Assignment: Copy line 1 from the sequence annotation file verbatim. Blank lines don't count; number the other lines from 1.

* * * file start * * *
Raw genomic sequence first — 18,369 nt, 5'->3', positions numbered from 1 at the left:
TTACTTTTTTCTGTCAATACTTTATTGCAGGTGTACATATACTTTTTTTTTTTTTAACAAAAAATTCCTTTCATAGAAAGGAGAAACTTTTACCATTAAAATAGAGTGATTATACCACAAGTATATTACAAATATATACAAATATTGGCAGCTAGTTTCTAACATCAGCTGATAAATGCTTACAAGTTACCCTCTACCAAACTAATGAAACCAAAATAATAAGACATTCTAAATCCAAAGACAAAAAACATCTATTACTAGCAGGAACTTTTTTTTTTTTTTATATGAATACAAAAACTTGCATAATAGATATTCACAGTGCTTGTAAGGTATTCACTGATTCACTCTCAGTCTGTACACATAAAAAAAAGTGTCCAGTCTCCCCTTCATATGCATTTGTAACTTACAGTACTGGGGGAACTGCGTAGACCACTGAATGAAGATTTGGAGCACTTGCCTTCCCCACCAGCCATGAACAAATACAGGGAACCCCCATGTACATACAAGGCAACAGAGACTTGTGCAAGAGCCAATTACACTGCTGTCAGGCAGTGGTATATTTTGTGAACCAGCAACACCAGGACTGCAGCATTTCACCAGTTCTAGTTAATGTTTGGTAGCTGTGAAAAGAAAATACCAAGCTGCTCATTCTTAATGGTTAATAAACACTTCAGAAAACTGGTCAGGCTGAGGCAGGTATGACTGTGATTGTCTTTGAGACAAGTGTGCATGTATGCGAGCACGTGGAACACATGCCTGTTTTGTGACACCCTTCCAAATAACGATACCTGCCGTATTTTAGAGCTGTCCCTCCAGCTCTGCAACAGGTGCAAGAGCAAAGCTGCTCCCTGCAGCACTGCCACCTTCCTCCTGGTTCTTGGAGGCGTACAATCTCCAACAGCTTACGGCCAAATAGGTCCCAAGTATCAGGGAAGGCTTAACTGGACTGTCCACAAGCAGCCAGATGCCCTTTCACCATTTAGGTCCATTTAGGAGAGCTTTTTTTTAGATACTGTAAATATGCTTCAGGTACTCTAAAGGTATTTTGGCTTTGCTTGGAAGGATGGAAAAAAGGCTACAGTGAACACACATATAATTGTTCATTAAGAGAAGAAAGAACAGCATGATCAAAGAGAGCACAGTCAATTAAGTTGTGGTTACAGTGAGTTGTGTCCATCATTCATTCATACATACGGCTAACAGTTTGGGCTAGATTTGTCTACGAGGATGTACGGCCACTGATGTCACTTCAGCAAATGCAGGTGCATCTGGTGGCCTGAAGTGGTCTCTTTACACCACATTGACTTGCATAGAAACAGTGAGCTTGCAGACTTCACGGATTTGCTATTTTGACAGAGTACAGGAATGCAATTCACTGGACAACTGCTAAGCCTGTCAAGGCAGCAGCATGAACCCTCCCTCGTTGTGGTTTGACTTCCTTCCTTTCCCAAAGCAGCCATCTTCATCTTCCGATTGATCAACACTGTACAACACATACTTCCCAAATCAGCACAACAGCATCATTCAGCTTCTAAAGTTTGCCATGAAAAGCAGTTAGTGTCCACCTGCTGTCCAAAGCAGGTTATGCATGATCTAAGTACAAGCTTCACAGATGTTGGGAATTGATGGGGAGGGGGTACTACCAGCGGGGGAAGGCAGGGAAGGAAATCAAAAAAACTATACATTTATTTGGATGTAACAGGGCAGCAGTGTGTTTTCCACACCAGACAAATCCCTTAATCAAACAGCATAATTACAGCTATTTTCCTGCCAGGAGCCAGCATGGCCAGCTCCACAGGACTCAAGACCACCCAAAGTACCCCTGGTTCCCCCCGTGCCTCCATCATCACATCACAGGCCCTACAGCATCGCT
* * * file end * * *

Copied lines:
Raw genomic sequence first — 18,369 nt, 5'->3', positions numbered from 1 at the left: